# fast sin approx algo not faster than sin() ?

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Hello

I just tried this very approximative but enough for me sin approximation :

// from https://web.archive.org/web/20100613230051/http://www.devmaster.net/forums/showthread.php?t=5784

double fsin(double x){
return 1.27323954474 * x + -0.40528473456 * x * fabs(x);
}

I compared the speed to sin with a benchmark like this :

int time = SDL_GetPerformanceCounter();

double a=0;
for(int i = 0; i < 100000000; i++){
a+=fsin(a);
}
printf("fsin result : %f, time : %d\n", a, SDL_GetPerformanceCounter()-time);

time = SDL_GetPerformanceCounter();

a=0;
for(int i = 0; i < 100000000; i++){
a+=sin(a);
}

printf("sin result : %f, time : %d\n", a, SDL_GetPerformanceCounter()-time);

I'm quite surprised both sin and fsin performs about the same speed on my computer (desktop i7). When i turn off all optimizations on my compiler (visual studio 2013), fsin becomes 5 times faster than sin. I though that, even if sin was implemented in hardware in the CPU, it stills would be slower that this very simple fsin. Or maybe my benchmark isn't done poperly ? I ran it several times and it gave the same results.

Edited by isbinil

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While that's possible (very unlikely, but possible), before asking "why", one should be sure that "if". There's at least two (well, four) things that can easily be wrong in such a benchmark.

One is starting with a CPU that is in a low power state. Surprise, the first tested algorithm (which runs at 30% CPU speed) is soooo much slower than the second (which runs at 100% CPU speed). Even when you run the same test twice, this happens. Nobody can tell why. Weird.
---&amp;gt; Solution: Do some work before the first test.

The second is the fact that timers have finite resolution. If you run a test that takes a second or two, no worries. A millisecond timer will do fine, and a 100 nanosecond timer will do fine, too. But if your test run only takes, say, 15 milliseconds, and your timer has a resolution of 15.6ms (like e.g. the Windows tick counter), you may measure anything from 0 to 15 to 31 ms. That's an exaggerated example, but you see the problem.
---&amp;gt; Use a sufficiently high res timer, in comparison to the time you measure.

The third thing would be caches, but it's unlikely that you use them in this test. It's nevertheless something people fall for now and then. Run algo 1 over data, then run algo 2 over data, and surprise... algo 2 is 10 times faster. Nobody knows why!
---&amp;gt; Be sure either everybody gets to start with a warm cache, or nobody.

The fourth thing to look for (which I forgot to mention since I assumed it obvious, but maybe it's not) is that you actually use each result. Assign to a volatile after the benchmark, or return the value from main, or whatever you do. If you do nt use a value, compilers will sometimes (indeed usually) just optimize out the entire loop, even if you build without optimizations. Edited by samoth

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Thanks, i'll do more tests again this evening.

I think it's not the CPU state since i reversed the test order and it behaved the same. For the timer i use the the high resolution timer available on the platform (Windows -- SDL_GetPerformanceTimer which use some CPU timer I think) but maybe it's still imprecise, i'll try with more than 100 milion iterations to be sure.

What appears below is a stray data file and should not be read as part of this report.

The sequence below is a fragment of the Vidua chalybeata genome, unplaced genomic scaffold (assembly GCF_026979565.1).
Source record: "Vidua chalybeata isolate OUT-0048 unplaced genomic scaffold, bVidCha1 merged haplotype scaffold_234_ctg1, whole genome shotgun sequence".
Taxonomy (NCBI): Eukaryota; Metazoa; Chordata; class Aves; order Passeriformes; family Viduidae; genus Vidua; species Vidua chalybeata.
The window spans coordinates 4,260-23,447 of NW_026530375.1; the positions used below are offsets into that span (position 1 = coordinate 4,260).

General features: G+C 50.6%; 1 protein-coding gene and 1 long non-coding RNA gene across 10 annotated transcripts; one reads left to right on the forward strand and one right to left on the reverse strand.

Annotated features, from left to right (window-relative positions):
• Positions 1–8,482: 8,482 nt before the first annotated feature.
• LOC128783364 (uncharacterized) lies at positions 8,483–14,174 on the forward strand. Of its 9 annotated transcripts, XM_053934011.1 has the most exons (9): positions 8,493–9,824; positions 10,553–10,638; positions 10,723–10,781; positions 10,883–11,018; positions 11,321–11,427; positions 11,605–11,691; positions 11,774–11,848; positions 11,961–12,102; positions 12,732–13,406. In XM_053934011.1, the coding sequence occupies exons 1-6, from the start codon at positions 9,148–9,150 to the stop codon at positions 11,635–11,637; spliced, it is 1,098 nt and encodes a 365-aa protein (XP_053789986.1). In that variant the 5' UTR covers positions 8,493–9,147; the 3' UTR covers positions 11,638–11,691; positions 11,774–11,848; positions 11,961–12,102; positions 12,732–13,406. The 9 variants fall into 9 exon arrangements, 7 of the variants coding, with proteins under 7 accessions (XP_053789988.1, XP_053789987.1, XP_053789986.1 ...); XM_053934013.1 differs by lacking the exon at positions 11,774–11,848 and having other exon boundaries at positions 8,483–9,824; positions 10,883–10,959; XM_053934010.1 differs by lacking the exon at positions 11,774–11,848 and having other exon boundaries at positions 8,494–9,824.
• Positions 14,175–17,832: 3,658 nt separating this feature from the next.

Edited by isbinil

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Another thing to note is that Quake 3 came out in *1999*. CPU architecture has changed a lot, we've got all sort of magical intrinsics that compilers now actually use.

It could be that, yes, the standard software sin implementation of the standard library takes more time to calculate because it cares about accuracy. But the *hardware* implementation that the compiler actually uses is faster because, well, it's optimized hardware. Hard to beat that.

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That's what I guess yeah. But we still find "modern" (2012) posts that talks abouts faster sin functions ( http://www.gamedev.net/topic/621589-extremely-fast-sin-approximation/ )

Dunno if hardware trigonomety functions have been implemented only very recently?

Edited by isbinil

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That's what I guess yeah. But we still find "modern" (2012) posts that talks abouts faster sin functions ( http://www.gamedev.net/topic/621589-extremely-fast-sin-approximation/ )

Dunno if hardware trigonomety functions have been implemented only very recently?

There is a current thread on this: http://www.gamedev.net/topic/681723-faster-sin-and-cos/

Bottom line: a pretty good custom implementation (way better than yours, and about twice as much work) can be easily 10 times, if not 20 times faster than the standard library.

Hardware trig functions have been around since... forever (I think 386 had it already). But they have latencies in the 200 cycles range (and I think you can only start one every 200 or so cycles, too). Even traditional 387 math implementations are usually faster (and approximations anyway).

On modern hardware, a couple of fused-multiply-add instructions (which is what your code boils down to) have a latency of maybe a dozen or so cycles at most, and depending on how well the actual code allows pipelining to kick in, it might effectively cost you 1-2 cycles in the best case.

For the timer i use the the high resolution timer available on the platform

This is mighty fine for anthing like at least 10 million or so iterations. QPC has a resolution of about 0.3 µs on my system (which is also an i7).